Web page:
Another quick post today.
I was having issues at a customer with SQL cluster monitoring. The SQL server was quite beefy, an HP server with 1,5 TB of memory running Server 2012 with 25 SQL instances, of which 13 were failover cluster instances, the others were SQL availability groups.
As SCOM has to monitor this server on all levels, you can imagine with the amount of roles on this server (over 1000 databases hosted) and cluster resources that it was hammering WMI hard. Very hard.
Although intervals were already adjusted to meet this kind of cluster size, it started leading to potential issues. SCOM eventually caused cluster resources to deadlock because of it, and roles started failing over to the other node.
The culprit in this case was Microsoft.Windows.Server.MonitorClusterDisks.vbs, as it kept timeing out as it ran over 300 seconds.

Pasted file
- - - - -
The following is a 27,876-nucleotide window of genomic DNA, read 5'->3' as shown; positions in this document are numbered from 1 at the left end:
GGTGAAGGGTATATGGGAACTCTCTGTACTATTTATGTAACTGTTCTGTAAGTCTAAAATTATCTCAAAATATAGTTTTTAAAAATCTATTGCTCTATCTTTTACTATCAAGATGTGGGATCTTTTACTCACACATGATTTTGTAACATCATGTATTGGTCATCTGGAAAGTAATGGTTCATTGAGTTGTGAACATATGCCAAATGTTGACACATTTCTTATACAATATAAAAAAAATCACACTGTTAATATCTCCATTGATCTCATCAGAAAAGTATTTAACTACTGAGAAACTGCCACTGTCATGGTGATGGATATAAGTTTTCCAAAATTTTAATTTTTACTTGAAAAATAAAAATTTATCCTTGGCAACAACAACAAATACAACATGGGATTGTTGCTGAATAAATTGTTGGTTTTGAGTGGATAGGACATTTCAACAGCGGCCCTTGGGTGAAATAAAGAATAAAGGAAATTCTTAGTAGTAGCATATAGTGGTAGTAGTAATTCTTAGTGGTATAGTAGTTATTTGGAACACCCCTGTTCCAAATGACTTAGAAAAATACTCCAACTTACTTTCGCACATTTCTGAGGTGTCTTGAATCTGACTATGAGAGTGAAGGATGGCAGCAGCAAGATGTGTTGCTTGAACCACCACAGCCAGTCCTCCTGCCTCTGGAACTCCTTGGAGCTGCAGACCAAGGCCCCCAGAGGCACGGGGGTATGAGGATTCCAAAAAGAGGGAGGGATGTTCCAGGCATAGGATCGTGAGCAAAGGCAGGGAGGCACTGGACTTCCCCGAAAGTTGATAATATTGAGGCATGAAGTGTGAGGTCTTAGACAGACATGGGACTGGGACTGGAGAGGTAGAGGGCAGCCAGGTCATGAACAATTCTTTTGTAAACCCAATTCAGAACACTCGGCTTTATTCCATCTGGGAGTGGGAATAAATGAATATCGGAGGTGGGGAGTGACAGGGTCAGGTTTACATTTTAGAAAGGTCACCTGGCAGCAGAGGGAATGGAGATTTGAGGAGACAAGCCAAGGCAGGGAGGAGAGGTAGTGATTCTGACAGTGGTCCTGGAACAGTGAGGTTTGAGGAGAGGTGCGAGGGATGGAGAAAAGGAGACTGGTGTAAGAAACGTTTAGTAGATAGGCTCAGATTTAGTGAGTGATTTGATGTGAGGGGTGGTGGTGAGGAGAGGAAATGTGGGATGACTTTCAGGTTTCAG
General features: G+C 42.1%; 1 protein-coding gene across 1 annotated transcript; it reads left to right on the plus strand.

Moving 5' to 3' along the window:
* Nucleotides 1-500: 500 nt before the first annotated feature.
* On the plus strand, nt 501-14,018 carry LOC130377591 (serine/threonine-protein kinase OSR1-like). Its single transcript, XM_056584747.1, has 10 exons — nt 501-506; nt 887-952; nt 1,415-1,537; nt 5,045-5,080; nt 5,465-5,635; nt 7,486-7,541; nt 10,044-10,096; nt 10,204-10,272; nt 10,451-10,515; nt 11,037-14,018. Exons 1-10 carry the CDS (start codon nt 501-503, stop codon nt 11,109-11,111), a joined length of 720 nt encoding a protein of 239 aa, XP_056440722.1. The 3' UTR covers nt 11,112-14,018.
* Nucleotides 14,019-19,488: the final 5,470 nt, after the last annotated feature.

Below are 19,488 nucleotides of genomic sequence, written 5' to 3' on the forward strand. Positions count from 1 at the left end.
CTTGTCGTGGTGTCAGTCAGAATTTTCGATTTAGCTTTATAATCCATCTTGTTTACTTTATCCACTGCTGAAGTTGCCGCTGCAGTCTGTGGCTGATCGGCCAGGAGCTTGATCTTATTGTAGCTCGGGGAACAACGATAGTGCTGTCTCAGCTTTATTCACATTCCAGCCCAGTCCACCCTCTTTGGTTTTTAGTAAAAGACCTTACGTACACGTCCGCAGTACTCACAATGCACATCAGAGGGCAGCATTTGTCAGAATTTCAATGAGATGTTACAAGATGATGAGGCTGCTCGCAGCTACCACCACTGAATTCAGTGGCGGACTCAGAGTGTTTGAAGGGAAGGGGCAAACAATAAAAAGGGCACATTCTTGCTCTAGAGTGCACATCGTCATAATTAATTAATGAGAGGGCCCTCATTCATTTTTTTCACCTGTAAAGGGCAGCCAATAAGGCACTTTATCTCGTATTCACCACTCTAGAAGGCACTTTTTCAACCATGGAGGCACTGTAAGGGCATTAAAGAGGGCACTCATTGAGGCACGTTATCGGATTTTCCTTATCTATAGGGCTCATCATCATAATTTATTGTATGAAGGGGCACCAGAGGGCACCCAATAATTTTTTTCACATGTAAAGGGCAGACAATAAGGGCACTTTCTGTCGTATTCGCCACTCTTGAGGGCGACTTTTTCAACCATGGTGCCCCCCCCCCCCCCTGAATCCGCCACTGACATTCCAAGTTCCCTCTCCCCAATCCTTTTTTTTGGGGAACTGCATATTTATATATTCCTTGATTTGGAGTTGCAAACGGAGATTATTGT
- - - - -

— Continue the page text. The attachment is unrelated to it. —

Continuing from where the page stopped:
I found this post by Kevin Holman , which is a big name in the SCOM community, he says that apparently the WMI namespaces for clusters are poorly optimized and not designed to handle this many objects. Another possibility is that this script is simply not designed to work with that amount of cluster disks (100+).
In my case, I didn’t really have a need to monitor the cluster disks, as all my cluster disks contained SQL databases. The SQL Management Pack monitors free space on the disk when a database is hosted on it by default (if autogrow is enabled). So I disabled the Cluster Disk discovery for SQL servers.
Post analysis showed that the CPU usage by the cluster service was reduced significantly.
Here’s a graph of the CPU usage (keep in mind, scale is 0,1).
When cluster disk monitoring was enabled:
After disabling disk monitoring:
Although officially 25 clustered SQL instances on one box are supported by Microsoft, it is definitely not recommended if you want to monitor your server properly, as you will run into a shortage of management resources (WMI etc).